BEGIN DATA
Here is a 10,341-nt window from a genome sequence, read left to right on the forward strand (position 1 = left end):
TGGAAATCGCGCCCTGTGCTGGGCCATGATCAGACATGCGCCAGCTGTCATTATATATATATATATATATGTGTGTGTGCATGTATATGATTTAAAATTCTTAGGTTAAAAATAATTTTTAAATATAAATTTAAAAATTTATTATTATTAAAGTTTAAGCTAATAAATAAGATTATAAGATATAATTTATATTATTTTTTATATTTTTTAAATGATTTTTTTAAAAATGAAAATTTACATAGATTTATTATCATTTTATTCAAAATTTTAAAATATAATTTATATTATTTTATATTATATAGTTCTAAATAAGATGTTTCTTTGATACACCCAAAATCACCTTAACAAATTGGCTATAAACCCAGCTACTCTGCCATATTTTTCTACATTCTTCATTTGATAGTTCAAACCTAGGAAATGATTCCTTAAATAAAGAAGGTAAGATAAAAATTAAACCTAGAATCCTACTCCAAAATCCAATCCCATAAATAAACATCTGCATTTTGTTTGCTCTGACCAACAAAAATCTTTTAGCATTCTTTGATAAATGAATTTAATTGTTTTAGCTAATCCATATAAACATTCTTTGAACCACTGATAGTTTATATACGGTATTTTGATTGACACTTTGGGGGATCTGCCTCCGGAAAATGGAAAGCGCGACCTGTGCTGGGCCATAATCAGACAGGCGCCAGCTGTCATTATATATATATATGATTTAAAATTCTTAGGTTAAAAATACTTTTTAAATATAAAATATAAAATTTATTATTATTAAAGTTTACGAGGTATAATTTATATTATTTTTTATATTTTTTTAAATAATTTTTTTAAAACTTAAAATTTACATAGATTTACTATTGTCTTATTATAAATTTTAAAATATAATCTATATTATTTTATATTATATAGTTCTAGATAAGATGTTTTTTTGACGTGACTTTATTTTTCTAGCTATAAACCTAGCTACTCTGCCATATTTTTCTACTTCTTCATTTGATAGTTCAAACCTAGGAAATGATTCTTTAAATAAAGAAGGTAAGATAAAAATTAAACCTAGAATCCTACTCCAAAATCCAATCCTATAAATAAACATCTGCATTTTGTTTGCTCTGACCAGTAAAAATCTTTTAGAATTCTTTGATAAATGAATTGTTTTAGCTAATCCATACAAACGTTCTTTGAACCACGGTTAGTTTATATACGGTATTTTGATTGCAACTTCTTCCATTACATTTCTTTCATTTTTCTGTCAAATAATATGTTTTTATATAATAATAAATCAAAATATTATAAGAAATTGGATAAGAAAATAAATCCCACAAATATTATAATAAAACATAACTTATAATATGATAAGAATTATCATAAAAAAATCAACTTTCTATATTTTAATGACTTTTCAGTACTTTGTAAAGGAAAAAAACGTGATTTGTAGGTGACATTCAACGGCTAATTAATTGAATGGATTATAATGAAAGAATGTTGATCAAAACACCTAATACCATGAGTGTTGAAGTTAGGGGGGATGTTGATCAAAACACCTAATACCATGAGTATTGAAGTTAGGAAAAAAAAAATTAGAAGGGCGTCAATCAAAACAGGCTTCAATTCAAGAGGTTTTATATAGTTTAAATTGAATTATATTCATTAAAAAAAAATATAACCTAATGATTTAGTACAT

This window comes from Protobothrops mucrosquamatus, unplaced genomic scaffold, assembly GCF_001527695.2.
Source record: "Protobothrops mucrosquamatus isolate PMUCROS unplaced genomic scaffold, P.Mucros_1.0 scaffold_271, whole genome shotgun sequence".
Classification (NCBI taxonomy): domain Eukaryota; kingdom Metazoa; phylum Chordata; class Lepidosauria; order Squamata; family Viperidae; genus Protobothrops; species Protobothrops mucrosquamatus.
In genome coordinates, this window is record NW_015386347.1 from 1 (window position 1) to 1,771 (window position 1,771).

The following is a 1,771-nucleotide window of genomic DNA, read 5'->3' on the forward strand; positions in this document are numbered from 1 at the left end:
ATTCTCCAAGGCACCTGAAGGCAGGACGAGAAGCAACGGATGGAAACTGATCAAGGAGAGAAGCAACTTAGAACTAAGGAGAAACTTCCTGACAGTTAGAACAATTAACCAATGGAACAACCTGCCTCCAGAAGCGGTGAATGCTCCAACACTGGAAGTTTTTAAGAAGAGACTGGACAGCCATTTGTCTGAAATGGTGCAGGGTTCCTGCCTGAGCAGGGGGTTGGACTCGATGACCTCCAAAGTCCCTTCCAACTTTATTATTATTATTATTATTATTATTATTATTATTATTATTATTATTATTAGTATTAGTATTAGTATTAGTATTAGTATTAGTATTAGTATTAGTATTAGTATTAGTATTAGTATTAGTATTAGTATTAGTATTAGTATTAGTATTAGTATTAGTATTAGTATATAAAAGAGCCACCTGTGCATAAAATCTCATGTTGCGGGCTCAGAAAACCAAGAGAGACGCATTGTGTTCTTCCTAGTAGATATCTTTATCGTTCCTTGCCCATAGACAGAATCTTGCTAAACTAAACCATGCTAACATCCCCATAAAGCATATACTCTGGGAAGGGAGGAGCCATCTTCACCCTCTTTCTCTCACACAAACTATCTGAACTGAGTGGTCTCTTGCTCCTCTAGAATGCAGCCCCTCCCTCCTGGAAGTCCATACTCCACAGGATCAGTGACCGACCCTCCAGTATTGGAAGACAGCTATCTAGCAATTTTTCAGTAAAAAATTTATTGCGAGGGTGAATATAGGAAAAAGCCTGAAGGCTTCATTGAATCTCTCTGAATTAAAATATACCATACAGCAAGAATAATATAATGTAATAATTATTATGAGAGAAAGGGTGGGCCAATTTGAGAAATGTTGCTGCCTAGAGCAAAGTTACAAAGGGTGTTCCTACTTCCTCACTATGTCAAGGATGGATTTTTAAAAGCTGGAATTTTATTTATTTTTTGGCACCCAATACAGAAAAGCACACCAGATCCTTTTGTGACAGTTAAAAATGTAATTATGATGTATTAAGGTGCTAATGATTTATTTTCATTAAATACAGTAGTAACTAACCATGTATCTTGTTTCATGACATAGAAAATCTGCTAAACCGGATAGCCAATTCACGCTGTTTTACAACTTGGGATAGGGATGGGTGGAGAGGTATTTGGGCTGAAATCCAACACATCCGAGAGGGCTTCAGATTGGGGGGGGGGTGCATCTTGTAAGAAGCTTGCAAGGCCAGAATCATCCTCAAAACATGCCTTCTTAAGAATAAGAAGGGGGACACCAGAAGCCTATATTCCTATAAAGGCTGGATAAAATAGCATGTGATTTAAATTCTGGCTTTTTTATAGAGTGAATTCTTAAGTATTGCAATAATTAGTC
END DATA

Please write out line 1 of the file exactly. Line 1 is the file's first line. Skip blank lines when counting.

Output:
Here is a 10,341-nt window from a genome sequence, read left to right on the forward strand (position 1 = left end):